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    Highlights of the ICANNWatch Archive
    (June 1999 - March 2001)

    This discussion has been archived. No new comments can be posted.
    ICANN bosses slam VoIP regulation | Log in/Create an Account | Top | 19 comments | Search Discussion
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    VOIP is Different - Look at Local DSL Bypass
    by Anonymous on Saturday April 16 2005, @10:37PM (#14917)
    When you speak of IP addresses, you have to
    consider that VOIP is different. Forget about
    the end-to-end zealots for one moment. Look
    at the realities of the local loops and DSL.

    Telco DSL is now down to $18 per month to the ISP.
    The consumer obtains one routable public IP
    address. For the ISP, it is NOT desirable to
    have that address be globally routable. The ISP
    simply wants to use that address to VPN to the
    nearest COLO. The $18 is now like the T1 bit-pipe
    charge, with or without IP. It really does not
    matter that IP is running on that loop. The ISP
    just wants their CPE equipment to VPN over to
    the COLO. They then have the customer (virtually)
    inside of their network. One of the first things
    that they do in that COLO is convert the voice
    into audio streams into the PSTN. End-to-end
    VOIP is a myth. It does not scale. Engineers
    would be fools to tag every 8 byte packet of
    voice with the IP overhead. They optimize as
    soon as they can. That is the only way they can
    make voice cheap.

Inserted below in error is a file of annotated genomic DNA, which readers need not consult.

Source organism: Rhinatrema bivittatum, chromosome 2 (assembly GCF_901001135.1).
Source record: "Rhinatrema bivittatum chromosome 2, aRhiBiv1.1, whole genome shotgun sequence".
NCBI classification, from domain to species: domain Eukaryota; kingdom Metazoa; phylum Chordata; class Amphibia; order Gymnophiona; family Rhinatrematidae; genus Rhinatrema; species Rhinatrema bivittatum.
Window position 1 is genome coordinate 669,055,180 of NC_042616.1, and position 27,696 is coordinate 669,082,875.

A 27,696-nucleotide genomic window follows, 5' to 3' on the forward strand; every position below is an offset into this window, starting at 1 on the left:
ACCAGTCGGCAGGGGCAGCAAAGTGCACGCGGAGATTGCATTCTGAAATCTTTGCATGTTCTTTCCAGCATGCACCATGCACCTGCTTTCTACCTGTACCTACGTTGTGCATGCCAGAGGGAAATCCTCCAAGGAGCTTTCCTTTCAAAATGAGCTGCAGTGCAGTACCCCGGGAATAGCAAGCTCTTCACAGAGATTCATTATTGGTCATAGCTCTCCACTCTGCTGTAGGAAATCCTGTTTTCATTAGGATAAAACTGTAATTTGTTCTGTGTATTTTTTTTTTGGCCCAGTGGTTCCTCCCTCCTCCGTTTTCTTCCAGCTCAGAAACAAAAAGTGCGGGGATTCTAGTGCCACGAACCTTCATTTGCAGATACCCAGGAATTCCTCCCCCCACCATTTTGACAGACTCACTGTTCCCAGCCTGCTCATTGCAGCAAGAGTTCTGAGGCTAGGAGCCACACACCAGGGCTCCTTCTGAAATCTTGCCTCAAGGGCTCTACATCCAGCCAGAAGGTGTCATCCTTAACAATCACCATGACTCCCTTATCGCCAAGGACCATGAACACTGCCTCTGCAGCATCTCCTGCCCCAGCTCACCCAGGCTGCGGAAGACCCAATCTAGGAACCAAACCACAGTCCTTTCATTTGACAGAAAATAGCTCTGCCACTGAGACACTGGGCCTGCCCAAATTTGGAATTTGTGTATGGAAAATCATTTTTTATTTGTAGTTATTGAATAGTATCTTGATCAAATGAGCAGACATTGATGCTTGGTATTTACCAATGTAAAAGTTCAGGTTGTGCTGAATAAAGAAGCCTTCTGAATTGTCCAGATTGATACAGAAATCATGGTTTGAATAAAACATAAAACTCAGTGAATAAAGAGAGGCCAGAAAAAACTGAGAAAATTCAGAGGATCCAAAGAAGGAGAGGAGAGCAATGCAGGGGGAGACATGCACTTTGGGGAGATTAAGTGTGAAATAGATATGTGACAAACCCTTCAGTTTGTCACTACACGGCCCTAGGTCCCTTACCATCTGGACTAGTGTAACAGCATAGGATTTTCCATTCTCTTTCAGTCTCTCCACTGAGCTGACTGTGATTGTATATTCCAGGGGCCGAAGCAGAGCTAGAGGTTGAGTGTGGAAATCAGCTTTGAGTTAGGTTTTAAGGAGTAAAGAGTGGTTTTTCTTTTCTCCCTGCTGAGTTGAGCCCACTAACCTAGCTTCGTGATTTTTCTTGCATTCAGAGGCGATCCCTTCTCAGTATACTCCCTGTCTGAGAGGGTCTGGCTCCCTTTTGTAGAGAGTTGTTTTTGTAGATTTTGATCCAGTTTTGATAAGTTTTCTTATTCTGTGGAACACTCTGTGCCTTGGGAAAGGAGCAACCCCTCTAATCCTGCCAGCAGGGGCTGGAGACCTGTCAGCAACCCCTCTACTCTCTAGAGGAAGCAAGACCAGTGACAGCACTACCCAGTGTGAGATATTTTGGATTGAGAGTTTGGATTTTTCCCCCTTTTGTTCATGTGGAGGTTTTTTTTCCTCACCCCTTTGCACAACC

Going back to that DSL local loop, once people
    see all of the VPN overlay going on, they will
    then optimize that. Most people do not realize
    that the DSL is already running ATM. On top of
    that, you have the PPPOE bandwidth pig. What the
    ISP wants is a clear bit pipe from the CPE to
    their COLO. ISPs use the current DSL as to get
    by, but in the future, they can lower the cost
    more (or increase the performance) by REMOVING
    the layers placed there doing the bootstrap
    phase of the deployments. Less is more.

    Keep in mind that the telco does not really want
    to facilitate the ISP. Dry pair alarm circuits
    would actually serve the ISP well. Those are not
    showcased by the telco. They are total bypass
    and push all the grunt-work to the telco and
    allow the ISP to skim all the cream. The telco
    does not want that. DSL is a compromise.

    Getting back to your IP address points, with the
    DSL only used to VPN from the ISP COLO to the
    CPE, the two addresses at each end do not have
    to be public addresses. The telco can use 10.*.*.*
    in a local area and if they run out, 11.*.*.*.

    The ISP COLOs then form the back-bone and they
    have plenty of routable address space, because
    they have routed around the ISOC (telco) regime.
    Contrary to what people think, ISPs are not in
    the ISOC love-fest camp. For years, ISPs were
    eschewed by the ISOC communists as commercial
    predators. The ISOC socialists expect everything
    to be free and provided by their academic campus.
    They are not living in the real world.
    [ Reply to This | Parent ]
    Re:But ICANN *does* regulate VOIP (indirectly)
    by Anonymous on Sunday April 17 2005, @07:49PM (#14924)
    ICANN also wants to directly regulate VoIP, via ENUM.

    U.S. ENUM would require its registries to have existing registry infrastructure in place (meaning only the usual five or six suspects would qualify to even bid to run CC1 ENUM Registries.)

    And according to this story [tinyurl.com], "ICANN [is] considering reworking its agreements with registries to give the organisation more legal power..."

    [ Reply to This | Parent ]

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